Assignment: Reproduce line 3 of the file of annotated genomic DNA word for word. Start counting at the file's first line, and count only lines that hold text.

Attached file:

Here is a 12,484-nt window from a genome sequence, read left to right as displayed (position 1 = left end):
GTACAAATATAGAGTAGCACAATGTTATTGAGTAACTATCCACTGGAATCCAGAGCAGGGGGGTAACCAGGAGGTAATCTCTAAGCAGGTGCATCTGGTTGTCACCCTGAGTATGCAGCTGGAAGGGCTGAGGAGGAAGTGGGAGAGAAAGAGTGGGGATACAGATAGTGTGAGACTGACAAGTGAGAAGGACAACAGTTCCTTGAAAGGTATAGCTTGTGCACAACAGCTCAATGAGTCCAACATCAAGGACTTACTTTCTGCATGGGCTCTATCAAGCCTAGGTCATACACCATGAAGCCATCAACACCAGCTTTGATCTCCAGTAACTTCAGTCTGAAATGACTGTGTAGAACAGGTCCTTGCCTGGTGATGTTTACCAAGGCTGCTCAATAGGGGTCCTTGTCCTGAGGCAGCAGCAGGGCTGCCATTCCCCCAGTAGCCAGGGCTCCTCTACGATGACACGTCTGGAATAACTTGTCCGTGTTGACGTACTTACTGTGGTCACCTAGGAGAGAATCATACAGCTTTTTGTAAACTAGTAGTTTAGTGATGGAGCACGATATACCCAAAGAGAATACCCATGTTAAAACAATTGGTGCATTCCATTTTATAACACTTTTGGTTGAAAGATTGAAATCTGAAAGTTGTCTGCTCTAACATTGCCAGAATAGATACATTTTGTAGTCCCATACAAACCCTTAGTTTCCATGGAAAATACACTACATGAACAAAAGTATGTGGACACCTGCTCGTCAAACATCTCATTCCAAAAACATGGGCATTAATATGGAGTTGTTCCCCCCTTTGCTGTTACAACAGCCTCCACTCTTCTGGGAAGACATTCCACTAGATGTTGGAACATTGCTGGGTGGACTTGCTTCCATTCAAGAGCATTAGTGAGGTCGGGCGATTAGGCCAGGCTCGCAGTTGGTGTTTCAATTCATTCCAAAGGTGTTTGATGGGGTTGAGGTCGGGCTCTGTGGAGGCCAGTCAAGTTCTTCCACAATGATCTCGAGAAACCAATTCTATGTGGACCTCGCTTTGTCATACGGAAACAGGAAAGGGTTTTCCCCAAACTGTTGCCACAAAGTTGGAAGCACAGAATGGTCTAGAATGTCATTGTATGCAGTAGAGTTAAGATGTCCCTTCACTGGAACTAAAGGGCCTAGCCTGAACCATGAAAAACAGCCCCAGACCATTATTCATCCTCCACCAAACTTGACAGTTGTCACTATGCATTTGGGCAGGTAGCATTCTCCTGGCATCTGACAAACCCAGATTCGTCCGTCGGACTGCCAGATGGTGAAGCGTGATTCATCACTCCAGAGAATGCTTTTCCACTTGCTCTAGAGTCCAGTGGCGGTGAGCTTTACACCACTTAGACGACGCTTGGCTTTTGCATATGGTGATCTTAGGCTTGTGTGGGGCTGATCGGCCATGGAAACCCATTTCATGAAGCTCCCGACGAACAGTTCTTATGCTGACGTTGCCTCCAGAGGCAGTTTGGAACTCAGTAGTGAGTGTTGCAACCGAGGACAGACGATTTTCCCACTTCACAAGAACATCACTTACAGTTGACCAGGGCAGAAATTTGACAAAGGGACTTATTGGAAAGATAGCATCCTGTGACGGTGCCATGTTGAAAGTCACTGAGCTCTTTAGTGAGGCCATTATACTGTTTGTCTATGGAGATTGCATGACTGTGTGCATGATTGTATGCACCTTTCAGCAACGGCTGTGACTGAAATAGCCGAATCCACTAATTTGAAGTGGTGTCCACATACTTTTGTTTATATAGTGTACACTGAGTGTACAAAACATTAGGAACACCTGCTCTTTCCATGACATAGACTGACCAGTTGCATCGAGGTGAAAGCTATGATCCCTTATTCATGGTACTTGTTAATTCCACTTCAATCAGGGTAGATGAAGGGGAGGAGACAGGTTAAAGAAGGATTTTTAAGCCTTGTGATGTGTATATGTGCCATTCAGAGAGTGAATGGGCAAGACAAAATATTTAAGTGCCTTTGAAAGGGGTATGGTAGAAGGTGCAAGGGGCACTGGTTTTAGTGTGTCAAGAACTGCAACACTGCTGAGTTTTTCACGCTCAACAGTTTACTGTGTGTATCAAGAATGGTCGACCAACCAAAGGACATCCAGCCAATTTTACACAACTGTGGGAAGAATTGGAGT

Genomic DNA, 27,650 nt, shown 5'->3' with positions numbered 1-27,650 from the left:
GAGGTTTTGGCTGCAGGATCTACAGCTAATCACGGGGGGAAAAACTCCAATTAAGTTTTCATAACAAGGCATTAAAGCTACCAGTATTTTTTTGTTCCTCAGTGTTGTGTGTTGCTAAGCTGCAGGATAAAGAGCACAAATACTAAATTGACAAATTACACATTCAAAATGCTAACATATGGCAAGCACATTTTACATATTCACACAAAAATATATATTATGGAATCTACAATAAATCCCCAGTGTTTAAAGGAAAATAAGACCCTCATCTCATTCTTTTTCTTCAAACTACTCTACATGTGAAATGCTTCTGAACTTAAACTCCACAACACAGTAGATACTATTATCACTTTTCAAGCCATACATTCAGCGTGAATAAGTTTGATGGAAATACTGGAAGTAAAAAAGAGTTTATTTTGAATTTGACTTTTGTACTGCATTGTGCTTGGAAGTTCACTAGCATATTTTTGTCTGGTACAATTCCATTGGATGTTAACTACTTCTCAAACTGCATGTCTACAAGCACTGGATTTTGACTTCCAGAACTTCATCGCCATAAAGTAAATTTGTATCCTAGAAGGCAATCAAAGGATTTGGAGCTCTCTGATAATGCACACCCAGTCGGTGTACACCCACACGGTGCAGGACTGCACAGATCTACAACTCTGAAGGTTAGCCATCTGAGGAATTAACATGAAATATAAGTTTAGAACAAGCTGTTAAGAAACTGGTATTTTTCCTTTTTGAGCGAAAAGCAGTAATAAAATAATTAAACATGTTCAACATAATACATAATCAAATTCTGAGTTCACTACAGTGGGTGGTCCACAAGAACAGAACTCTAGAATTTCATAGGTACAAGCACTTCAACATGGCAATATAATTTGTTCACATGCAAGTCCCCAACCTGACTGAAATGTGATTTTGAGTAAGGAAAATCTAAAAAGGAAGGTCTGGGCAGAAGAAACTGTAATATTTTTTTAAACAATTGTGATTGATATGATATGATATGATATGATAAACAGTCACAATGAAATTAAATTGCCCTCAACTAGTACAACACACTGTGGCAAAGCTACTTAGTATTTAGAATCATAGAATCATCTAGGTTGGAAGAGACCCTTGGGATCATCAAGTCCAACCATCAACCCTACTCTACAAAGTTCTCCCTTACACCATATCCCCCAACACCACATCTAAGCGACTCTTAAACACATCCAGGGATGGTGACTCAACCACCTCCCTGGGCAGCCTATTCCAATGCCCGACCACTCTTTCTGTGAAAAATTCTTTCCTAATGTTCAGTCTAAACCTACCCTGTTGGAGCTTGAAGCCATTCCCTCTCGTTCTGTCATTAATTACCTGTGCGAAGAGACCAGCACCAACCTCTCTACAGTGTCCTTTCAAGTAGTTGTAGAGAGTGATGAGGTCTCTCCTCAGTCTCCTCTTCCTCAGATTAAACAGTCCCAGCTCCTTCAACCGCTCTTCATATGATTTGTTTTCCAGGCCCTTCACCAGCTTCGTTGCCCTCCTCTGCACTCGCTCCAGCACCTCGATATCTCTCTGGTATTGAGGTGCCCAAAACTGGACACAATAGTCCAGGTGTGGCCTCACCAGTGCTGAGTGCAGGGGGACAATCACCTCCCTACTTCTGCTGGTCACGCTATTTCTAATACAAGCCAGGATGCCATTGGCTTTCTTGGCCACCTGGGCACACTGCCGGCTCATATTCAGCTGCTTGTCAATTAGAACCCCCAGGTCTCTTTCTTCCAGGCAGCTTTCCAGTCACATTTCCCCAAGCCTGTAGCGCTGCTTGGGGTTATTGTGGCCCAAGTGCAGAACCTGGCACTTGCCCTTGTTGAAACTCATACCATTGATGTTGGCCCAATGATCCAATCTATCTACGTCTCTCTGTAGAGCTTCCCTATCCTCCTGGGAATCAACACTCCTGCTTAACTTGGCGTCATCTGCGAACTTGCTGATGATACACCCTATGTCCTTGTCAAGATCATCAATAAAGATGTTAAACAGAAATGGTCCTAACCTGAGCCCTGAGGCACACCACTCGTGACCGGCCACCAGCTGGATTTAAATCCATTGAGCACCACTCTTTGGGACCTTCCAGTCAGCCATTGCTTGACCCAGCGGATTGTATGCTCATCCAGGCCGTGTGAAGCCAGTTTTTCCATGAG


Genomic DNA, 27,650 nt, shown 5'->3' with positions numbered 1-27,650 from the left: